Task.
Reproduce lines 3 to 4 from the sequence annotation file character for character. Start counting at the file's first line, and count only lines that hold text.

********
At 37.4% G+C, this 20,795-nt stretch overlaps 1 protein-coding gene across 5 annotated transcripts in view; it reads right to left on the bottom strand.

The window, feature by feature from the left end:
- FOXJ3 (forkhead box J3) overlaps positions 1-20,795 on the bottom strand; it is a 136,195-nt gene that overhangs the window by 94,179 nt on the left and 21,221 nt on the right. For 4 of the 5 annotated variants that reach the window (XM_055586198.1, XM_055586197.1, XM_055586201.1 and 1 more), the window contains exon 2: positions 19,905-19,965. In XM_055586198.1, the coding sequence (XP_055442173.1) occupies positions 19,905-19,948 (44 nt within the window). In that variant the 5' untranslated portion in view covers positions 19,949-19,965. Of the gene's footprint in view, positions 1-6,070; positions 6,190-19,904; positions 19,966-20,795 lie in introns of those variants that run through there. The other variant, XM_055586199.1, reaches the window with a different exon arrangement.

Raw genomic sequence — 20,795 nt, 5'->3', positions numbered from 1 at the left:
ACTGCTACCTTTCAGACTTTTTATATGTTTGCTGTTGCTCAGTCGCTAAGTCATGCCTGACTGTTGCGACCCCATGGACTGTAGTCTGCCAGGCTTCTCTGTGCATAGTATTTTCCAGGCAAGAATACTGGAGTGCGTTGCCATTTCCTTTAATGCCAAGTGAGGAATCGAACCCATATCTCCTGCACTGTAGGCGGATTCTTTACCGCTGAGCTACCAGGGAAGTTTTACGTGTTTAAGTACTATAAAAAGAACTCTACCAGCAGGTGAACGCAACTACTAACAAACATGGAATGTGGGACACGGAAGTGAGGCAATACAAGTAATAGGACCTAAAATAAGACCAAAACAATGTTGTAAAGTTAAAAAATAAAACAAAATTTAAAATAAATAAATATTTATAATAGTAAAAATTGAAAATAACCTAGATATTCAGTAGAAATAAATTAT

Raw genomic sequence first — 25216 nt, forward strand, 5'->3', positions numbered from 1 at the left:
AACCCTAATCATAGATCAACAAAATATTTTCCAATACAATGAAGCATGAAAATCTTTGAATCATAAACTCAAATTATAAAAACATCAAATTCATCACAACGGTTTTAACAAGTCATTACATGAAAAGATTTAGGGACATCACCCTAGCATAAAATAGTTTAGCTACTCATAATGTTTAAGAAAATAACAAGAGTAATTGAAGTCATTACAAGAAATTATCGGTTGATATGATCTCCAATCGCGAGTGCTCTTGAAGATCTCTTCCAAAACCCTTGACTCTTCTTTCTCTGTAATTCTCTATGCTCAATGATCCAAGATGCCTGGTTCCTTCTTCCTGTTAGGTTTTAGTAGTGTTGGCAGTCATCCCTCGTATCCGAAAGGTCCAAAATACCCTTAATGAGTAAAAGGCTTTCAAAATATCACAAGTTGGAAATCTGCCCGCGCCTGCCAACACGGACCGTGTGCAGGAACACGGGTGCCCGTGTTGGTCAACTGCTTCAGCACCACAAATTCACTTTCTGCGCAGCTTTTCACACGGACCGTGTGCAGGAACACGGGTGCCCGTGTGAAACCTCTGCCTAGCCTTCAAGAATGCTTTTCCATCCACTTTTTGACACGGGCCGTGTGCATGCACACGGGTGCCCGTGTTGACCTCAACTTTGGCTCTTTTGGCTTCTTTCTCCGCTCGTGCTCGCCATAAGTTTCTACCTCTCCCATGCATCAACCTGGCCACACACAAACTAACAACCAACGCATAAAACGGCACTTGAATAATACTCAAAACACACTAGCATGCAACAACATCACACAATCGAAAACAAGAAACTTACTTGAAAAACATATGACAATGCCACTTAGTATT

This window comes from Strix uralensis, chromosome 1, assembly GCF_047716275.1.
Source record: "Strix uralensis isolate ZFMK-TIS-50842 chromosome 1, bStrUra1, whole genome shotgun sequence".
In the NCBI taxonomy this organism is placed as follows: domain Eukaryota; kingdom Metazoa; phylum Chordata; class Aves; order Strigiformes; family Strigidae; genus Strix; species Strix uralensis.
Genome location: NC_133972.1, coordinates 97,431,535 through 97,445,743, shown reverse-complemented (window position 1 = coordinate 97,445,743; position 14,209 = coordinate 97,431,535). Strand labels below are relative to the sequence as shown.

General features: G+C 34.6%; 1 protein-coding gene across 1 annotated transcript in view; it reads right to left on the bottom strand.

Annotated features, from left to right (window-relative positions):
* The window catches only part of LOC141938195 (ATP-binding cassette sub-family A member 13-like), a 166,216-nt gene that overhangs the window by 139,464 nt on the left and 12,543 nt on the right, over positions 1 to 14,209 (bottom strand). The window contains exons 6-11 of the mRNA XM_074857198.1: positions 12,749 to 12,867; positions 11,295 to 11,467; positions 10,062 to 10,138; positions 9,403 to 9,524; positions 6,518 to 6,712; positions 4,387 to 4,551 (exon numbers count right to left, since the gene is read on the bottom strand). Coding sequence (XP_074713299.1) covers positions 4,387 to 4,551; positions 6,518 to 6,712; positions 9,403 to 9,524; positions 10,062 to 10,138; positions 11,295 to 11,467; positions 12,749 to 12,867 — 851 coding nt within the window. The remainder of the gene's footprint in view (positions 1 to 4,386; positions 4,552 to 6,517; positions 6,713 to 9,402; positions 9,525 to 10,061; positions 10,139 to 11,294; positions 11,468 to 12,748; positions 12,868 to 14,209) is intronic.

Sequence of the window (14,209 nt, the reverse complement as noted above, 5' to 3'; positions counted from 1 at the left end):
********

- FOXJ3 (forkhead box J3) overlaps positions 1-20,795 on the bottom strand; it is a 136,195-nt gene that overhangs the window by 94,179 nt on the left and 21,221 nt on the right. For 4 of the 5 annotated variants that reach the window (XM_055586198.1, XM_055586197.1, XM_055586201.1 and 1 more), the window contains exon 2: positions 19,905-19,965. In XM_055586198.1, the coding sequence (XP_055442173.1) occupies positions 19,905-19,948 (44 nt within the window). In that variant the 5' untranslated portion in view covers positions 19,949-19,965. Of the gene's footprint in view, positions 1-6,070; positions 6,190-19,904; positions 19,966-20,795 lie in introns of those variants that run through there. The other variant, XM_055586199.1, reaches the window with a different exon arrangement.

Raw genomic sequence — 20,795 nt, 5'->3', positions numbered from 1 at the left: